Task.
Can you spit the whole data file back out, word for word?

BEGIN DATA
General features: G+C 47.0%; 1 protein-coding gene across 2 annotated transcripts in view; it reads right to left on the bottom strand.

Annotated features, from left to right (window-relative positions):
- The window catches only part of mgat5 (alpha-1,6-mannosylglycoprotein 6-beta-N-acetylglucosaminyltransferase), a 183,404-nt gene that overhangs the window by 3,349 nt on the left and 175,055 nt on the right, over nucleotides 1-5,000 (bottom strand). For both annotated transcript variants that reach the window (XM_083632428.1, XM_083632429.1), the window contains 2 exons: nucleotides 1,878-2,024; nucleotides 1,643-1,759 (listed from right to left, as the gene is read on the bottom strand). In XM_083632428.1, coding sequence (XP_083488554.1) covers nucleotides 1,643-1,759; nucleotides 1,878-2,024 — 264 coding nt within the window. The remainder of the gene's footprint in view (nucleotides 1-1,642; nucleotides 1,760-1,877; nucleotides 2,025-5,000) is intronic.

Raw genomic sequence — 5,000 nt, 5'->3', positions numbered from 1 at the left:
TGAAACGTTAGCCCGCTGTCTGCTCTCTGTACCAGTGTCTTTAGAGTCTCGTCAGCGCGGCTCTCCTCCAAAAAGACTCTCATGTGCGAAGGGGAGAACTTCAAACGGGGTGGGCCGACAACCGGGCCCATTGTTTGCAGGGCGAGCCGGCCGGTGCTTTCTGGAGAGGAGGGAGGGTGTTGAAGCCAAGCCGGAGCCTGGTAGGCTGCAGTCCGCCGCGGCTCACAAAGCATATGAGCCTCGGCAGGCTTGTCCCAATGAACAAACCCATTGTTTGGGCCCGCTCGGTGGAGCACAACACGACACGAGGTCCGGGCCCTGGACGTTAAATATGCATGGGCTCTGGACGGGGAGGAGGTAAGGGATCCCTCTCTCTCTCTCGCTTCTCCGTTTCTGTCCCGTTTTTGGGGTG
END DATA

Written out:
General features: G+C 47.0%; 1 protein-coding gene across 2 annotated transcripts in view; it reads right to left on the bottom strand.

Annotated features, from left to right (window-relative positions):
- The window catches only part of mgat5 (alpha-1,6-mannosylglycoprotein 6-beta-N-acetylglucosaminyltransferase), a 183,404-nt gene that overhangs the window by 3,349 nt on the left and 175,055 nt on the right, over nucleotides 1-5,000 (bottom strand). For both annotated transcript variants that reach the window (XM_083632428.1, XM_083632429.1), the window contains 2 exons: nucleotides 1,878-2,024; nucleotides 1,643-1,759 (listed from right to left, as the gene is read on the bottom strand). In XM_083632428.1, coding sequence (XP_083488554.1) covers nucleotides 1,643-1,759; nucleotides 1,878-2,024 — 264 coding nt within the window. The remainder of the gene's footprint in view (nucleotides 1-1,642; nucleotides 1,760-1,877; nucleotides 2,025-5,000) is intronic.

Raw genomic sequence — 5,000 nt, 5'->3', positions numbered from 1 at the left:
TGAAACGTTAGCCCGCTGTCTGCTCTCTGTACCAGTGTCTTTAGAGTCTCGTCAGCGCGGCTCTCCTCCAAAAAGACTCTCATGTGCGAAGGGGAGAACTTCAAACGGGGTGGGCCGACAACCGGGCCCATTGTTTGCAGGGCGAGCCGGCCGGTGCTTTCTGGAGAGGAGGGAGGGTGTTGAAGCCAAGCCGGAGCCTGGTAGGCTGCAGTCCGCCGCGGCTCACAAAGCATATGAGCCTCGGCAGGCTTGTCCCAATGAACAAACCCATTGTTTGGGCCCGCTCGGTGGAGCACAACACGACACGAGGTCCGGGCCCTGGACGTTAAATATGCATGGGCTCTGGACGGGGAGGAGGTAAGGGATCCCTCTCTCTCTCTCGCTTCTCCGTTTCTGTCCCGTTTTTGGGGTG